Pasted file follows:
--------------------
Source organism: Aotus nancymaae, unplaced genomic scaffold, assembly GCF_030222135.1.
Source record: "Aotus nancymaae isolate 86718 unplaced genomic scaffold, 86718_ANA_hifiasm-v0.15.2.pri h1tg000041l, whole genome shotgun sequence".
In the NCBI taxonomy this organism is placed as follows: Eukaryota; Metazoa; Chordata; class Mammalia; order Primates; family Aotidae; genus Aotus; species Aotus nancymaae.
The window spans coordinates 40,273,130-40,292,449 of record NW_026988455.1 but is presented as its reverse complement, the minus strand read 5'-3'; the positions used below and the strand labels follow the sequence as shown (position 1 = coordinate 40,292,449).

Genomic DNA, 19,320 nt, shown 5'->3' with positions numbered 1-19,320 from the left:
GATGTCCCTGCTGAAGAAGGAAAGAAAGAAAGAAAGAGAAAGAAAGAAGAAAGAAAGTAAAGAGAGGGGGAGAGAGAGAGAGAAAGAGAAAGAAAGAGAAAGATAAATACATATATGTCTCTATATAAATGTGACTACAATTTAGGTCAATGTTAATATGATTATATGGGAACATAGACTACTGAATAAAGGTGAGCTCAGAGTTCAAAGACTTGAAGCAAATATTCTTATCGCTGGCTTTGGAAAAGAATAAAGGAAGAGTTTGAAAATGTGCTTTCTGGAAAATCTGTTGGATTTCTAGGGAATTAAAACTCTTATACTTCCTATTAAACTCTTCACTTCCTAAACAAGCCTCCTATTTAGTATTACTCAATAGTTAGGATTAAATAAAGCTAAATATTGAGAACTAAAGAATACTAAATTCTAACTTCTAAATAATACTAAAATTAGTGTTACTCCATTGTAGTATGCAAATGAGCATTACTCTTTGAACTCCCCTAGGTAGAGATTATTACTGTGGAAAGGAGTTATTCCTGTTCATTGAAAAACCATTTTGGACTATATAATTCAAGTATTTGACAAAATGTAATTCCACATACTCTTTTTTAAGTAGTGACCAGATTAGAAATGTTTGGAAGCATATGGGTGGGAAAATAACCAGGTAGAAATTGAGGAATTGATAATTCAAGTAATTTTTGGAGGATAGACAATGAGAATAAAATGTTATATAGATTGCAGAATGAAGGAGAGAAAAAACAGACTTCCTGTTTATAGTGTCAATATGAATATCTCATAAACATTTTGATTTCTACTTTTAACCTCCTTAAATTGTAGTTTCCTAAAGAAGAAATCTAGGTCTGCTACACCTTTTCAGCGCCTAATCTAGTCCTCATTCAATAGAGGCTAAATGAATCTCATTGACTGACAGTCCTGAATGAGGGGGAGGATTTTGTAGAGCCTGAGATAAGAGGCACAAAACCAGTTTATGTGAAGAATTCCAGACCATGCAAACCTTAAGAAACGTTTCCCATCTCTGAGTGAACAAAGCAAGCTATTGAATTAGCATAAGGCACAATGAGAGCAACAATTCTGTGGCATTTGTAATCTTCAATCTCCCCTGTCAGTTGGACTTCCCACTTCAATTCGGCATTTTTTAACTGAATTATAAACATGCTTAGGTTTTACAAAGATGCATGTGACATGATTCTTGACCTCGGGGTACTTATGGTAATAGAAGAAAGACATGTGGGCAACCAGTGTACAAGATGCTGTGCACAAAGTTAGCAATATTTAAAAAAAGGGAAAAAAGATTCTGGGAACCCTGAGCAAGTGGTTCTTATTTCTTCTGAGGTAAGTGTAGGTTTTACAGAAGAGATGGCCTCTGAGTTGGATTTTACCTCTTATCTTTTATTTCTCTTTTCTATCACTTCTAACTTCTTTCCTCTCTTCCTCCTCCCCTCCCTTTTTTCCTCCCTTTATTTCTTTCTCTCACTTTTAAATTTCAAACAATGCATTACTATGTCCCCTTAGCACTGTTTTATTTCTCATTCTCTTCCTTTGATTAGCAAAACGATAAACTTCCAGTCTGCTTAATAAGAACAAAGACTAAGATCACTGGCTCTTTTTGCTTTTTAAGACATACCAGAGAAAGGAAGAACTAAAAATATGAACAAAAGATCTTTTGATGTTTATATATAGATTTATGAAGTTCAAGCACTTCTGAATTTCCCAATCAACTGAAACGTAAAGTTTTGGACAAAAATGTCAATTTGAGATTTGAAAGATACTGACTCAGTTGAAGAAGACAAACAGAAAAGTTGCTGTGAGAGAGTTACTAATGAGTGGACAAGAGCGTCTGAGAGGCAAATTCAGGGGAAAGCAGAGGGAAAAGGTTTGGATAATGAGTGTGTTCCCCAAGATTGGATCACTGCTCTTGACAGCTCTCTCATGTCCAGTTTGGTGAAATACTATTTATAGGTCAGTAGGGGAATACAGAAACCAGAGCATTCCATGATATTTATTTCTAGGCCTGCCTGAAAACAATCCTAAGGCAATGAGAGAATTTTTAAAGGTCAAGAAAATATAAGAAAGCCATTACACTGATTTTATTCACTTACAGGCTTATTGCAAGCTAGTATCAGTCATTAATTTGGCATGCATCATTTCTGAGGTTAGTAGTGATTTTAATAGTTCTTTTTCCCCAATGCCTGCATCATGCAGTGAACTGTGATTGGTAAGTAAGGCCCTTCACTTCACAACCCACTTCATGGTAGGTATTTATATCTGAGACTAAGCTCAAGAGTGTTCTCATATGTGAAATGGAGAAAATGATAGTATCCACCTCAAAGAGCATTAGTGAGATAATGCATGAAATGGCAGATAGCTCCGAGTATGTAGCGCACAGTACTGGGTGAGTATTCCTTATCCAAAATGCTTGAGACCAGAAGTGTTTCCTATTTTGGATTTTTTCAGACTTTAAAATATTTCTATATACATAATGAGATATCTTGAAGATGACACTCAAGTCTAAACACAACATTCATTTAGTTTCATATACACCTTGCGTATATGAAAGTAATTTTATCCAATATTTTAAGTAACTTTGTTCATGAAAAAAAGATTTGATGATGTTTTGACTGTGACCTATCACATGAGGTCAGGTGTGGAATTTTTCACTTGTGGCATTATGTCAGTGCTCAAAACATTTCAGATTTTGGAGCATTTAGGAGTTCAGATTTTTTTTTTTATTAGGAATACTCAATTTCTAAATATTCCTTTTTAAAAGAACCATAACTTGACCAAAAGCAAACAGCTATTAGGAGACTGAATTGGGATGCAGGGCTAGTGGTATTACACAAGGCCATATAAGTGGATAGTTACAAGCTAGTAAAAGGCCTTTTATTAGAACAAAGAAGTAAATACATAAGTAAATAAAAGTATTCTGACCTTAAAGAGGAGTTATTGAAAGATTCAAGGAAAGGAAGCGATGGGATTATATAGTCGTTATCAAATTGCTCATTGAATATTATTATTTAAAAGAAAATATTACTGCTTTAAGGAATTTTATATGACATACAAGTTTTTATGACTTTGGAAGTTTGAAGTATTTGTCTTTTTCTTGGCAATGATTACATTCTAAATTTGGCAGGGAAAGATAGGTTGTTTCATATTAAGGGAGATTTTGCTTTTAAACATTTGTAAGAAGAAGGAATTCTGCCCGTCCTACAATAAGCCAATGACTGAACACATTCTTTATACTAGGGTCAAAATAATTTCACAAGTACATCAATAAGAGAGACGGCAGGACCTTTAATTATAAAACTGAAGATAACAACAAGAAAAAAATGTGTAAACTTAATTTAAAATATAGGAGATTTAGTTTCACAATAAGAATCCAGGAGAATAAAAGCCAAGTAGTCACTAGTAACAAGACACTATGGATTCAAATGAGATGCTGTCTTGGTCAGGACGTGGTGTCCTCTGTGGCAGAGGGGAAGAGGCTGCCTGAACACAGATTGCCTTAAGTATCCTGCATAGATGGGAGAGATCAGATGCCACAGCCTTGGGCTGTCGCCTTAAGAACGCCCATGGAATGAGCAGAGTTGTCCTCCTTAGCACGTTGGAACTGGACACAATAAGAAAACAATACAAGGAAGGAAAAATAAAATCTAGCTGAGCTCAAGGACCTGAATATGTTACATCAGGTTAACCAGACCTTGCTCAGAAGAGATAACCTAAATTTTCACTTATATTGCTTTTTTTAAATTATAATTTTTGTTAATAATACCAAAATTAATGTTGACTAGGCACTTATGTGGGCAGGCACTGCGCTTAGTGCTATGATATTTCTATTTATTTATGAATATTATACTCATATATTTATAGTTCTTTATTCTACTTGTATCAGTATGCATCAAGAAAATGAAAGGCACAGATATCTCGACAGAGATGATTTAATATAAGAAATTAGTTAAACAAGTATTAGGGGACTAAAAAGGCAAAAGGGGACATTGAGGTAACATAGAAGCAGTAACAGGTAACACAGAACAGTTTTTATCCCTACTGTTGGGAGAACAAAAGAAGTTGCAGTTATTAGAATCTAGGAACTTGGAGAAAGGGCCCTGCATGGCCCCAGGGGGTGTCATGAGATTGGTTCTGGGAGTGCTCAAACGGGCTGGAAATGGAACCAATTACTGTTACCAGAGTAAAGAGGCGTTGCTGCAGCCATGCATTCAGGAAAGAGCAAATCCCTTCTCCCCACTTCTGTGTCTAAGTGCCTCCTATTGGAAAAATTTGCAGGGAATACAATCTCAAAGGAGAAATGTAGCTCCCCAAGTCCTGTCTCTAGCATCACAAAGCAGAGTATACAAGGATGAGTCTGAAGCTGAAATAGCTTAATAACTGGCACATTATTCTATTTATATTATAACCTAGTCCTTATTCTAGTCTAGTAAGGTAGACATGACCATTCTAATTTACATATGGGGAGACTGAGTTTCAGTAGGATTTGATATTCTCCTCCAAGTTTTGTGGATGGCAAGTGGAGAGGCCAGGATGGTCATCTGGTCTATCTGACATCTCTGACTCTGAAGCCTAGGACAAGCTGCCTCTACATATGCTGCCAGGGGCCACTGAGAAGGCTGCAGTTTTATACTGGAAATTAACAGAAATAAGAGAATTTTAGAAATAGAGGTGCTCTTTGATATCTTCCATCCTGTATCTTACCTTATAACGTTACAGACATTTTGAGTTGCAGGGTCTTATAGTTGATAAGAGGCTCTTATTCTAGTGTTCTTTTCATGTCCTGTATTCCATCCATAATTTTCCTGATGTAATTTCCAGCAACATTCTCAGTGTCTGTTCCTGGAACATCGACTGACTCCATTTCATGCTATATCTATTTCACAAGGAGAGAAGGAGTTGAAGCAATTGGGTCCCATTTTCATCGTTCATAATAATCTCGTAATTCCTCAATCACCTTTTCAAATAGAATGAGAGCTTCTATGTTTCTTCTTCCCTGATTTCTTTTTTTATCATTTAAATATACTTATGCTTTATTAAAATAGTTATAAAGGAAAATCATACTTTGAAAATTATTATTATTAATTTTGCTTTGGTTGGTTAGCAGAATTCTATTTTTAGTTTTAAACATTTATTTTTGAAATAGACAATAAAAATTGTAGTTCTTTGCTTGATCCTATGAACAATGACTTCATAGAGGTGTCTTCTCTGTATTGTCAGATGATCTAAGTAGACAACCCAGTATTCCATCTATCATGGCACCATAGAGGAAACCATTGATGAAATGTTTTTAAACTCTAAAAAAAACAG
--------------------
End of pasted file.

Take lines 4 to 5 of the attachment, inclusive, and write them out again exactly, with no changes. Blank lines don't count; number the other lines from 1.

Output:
The window spans coordinates 40,273,130-40,292,449 of record NW_026988455.1 but is presented as its reverse complement, the minus strand read 5'-3'; the positions used below and the strand labels follow the sequence as shown (position 1 = coordinate 40,292,449).

Genomic DNA, 19,320 nt, shown 5'->3' with positions numbered 1-19,320 from the left: